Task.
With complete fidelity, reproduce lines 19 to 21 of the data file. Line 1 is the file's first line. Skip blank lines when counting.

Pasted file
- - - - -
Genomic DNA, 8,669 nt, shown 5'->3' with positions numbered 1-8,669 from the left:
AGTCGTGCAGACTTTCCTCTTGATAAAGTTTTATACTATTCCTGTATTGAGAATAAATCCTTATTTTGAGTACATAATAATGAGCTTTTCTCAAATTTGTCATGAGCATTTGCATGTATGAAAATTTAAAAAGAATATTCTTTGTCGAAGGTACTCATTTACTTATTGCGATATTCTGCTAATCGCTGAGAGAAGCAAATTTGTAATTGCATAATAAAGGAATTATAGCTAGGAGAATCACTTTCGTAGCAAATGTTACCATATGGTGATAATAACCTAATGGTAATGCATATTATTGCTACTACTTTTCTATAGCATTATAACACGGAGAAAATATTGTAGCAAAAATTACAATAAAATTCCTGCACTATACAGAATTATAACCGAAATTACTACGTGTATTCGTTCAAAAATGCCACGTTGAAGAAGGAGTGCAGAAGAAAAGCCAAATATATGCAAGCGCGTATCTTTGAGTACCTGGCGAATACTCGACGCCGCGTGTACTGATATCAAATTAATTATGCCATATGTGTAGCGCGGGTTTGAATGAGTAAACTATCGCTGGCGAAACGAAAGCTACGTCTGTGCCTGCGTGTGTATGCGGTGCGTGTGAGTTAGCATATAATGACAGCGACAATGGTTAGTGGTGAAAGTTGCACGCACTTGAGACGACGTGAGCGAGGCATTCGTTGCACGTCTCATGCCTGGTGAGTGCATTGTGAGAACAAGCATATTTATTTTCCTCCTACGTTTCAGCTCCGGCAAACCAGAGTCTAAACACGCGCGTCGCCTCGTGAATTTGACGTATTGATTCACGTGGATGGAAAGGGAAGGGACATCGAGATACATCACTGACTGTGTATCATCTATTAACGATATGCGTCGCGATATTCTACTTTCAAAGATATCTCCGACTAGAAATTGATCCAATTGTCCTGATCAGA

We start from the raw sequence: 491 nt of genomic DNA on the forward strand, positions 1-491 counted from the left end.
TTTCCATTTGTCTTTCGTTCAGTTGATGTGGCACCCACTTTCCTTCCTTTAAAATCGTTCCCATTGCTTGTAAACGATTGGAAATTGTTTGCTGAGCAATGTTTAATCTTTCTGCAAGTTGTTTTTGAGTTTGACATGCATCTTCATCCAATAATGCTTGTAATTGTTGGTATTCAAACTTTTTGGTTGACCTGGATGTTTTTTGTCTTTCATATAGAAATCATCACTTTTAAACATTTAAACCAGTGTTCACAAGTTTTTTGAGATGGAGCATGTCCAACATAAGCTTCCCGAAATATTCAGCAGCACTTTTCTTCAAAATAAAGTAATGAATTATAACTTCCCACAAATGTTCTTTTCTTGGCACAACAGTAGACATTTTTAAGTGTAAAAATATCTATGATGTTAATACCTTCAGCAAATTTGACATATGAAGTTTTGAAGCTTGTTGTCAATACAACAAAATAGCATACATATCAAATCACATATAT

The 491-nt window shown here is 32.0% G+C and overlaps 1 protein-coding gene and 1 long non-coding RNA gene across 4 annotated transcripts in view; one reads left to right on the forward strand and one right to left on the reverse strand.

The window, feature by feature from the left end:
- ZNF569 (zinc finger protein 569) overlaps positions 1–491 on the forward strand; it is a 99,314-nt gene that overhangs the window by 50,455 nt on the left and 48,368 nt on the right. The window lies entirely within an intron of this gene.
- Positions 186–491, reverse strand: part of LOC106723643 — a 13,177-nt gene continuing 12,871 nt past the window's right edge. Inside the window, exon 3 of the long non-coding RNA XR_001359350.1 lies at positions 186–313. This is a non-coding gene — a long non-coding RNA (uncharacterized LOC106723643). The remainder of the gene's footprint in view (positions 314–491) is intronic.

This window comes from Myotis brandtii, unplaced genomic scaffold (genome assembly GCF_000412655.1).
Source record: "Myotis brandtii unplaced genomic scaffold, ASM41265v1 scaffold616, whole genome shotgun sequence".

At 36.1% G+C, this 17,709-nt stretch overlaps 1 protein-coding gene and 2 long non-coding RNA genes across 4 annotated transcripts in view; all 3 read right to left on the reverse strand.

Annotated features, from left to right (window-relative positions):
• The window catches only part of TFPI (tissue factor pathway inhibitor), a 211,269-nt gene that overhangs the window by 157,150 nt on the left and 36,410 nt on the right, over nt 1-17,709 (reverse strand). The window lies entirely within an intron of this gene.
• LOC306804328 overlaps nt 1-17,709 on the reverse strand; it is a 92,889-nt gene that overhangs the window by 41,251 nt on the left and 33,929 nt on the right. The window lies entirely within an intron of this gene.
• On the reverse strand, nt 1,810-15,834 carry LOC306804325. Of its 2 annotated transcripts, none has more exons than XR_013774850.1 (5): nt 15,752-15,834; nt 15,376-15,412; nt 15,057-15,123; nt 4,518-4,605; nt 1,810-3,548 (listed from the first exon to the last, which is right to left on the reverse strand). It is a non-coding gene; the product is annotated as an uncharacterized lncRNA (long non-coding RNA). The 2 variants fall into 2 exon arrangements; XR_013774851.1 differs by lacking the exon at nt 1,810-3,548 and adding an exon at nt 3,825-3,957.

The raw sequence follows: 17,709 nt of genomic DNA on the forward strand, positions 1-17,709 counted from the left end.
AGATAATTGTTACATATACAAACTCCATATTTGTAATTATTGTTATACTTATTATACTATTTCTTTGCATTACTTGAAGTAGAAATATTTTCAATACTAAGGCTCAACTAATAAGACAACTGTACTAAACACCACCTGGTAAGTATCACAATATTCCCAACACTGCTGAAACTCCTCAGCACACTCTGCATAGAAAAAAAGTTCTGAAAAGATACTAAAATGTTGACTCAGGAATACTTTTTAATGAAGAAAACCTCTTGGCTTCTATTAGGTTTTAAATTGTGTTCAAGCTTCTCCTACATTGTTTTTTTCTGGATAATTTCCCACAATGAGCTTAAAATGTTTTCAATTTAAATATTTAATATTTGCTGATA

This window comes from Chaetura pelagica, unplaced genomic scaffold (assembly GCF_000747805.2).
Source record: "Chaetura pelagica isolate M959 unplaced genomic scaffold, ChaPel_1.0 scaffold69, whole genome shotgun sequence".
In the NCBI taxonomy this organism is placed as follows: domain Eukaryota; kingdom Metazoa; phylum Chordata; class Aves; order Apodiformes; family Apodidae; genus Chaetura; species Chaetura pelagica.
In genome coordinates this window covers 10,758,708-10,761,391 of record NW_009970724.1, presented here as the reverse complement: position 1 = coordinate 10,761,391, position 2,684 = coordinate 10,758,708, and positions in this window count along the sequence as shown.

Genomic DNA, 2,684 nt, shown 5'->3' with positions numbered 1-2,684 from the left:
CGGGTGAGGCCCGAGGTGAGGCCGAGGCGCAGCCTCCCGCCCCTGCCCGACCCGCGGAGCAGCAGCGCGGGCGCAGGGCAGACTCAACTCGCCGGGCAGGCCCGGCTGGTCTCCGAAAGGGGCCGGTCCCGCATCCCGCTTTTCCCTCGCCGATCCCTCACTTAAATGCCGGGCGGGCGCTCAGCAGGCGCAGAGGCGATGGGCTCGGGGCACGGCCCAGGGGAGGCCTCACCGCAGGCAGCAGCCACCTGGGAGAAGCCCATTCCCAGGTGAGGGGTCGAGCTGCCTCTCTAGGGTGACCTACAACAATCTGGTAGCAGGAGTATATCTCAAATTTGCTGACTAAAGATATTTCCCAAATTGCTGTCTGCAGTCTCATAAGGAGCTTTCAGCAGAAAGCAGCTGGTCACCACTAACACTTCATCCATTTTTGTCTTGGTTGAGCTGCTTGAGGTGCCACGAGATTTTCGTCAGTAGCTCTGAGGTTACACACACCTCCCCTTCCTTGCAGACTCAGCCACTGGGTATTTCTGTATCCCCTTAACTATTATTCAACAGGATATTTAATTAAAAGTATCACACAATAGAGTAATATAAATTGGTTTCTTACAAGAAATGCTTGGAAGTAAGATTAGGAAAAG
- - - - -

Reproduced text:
Source record: "Chaetura pelagica isolate M959 unplaced genomic scaffold, ChaPel_1.0 scaffold69, whole genome shotgun sequence".
In the NCBI taxonomy this organism is placed as follows: domain Eukaryota; kingdom Metazoa; phylum Chordata; class Aves; order Apodiformes; family Apodidae; genus Chaetura; species Chaetura pelagica.
In genome coordinates this window covers 10,758,708-10,761,391 of record NW_009970724.1, presented here as the reverse complement: position 1 = coordinate 10,761,391, position 2,684 = coordinate 10,758,708, and positions in this window count along the sequence as shown.